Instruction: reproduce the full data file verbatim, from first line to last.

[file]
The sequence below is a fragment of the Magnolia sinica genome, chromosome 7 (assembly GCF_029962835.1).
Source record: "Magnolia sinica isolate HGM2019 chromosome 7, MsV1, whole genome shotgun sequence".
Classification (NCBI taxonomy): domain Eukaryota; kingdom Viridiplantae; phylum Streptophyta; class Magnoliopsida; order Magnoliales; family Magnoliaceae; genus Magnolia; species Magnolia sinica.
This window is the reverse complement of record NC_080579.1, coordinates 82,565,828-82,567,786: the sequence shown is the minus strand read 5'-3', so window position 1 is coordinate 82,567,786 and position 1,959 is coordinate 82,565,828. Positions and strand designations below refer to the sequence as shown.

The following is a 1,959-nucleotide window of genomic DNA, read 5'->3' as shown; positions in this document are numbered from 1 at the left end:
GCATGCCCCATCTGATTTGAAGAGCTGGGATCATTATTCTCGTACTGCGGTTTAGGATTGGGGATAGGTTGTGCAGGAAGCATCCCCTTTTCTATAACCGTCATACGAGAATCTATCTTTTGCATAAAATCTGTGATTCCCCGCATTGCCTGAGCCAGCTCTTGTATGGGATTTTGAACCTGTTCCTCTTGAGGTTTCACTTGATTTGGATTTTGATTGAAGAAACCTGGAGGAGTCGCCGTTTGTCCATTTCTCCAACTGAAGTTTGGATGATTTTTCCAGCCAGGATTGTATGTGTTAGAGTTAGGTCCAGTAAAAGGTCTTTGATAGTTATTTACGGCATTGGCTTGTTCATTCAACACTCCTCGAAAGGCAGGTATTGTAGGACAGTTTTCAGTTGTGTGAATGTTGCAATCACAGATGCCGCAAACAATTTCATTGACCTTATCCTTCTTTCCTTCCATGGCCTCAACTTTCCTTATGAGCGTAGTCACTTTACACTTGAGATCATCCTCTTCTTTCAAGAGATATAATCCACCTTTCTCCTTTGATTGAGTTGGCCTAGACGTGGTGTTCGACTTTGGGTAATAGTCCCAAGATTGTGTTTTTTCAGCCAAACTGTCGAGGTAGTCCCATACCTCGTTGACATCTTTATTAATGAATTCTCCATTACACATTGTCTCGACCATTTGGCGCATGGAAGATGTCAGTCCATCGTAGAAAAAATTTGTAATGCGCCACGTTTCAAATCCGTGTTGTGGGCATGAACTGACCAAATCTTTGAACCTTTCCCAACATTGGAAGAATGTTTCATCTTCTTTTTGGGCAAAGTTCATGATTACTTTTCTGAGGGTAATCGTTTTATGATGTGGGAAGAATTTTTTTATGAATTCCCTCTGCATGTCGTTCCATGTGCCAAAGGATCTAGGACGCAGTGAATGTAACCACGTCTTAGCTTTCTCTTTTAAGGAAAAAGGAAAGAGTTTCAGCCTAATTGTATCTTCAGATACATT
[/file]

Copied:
The sequence below is a fragment of the Magnolia sinica genome, chromosome 7 (assembly GCF_029962835.1).
Source record: "Magnolia sinica isolate HGM2019 chromosome 7, MsV1, whole genome shotgun sequence".
Classification (NCBI taxonomy): domain Eukaryota; kingdom Viridiplantae; phylum Streptophyta; class Magnoliopsida; order Magnoliales; family Magnoliaceae; genus Magnolia; species Magnolia sinica.
This window is the reverse complement of record NC_080579.1, coordinates 82,565,828-82,567,786: the sequence shown is the minus strand read 5'-3', so window position 1 is coordinate 82,567,786 and position 1,959 is coordinate 82,565,828. Positions and strand designations below refer to the sequence as shown.

The following is a 1,959-nucleotide window of genomic DNA, read 5'->3' as shown; positions in this document are numbered from 1 at the left end:
GCATGCCCCATCTGATTTGAAGAGCTGGGATCATTATTCTCGTACTGCGGTTTAGGATTGGGGATAGGTTGTGCAGGAAGCATCCCCTTTTCTATAACCGTCATACGAGAATCTATCTTTTGCATAAAATCTGTGATTCCCCGCATTGCCTGAGCCAGCTCTTGTATGGGATTTTGAACCTGTTCCTCTTGAGGTTTCACTTGATTTGGATTTTGATTGAAGAAACCTGGAGGAGTCGCCGTTTGTCCATTTCTCCAACTGAAGTTTGGATGATTTTTCCAGCCAGGATTGTATGTGTTAGAGTTAGGTCCAGTAAAAGGTCTTTGATAGTTATTTACGGCATTGGCTTGTTCATTCAACACTCCTCGAAAGGCAGGTATTGTAGGACAGTTTTCAGTTGTGTGAATGTTGCAATCACAGATGCCGCAAACAATTTCATTGACCTTATCCTTCTTTCCTTCCATGGCCTCAACTTTCCTTATGAGCGTAGTCACTTTACACTTGAGATCATCCTCTTCTTTCAAGAGATATAATCCACCTTTCTCCTTTGATTGAGTTGGCCTAGACGTGGTGTTCGACTTTGGGTAATAGTCCCAAGATTGTGTTTTTTCAGCCAAACTGTCGAGGTAGTCCCATACCTCGTTGACATCTTTATTAATGAATTCTCCATTACACATTGTCTCGACCATTTGGCGCATGGAAGATGTCAGTCCATCGTAGAAAAAATTTGTAATGCGCCACGTTTCAAATCCGTGTTGTGGGCATGAACTGACCAAATCTTTGAACCTTTCCCAACATTGGAAGAATGTTTCATCTTCTTTTTGGGCAAAGTTCATGATTACTTTTCTGAGGGTAATCGTTTTATGATGTGGGAAGAATTTTTTTATGAATTCCCTCTGCATGTCGTTCCATGTGCCAAAGGATCTAGGACGCAGTGAATGTAACCACGTCTTAGCTTTCTCTTTTAAGGAAAAAGGAAAGAGTTTCAGCCTAATTGTATCTTCAGATACATT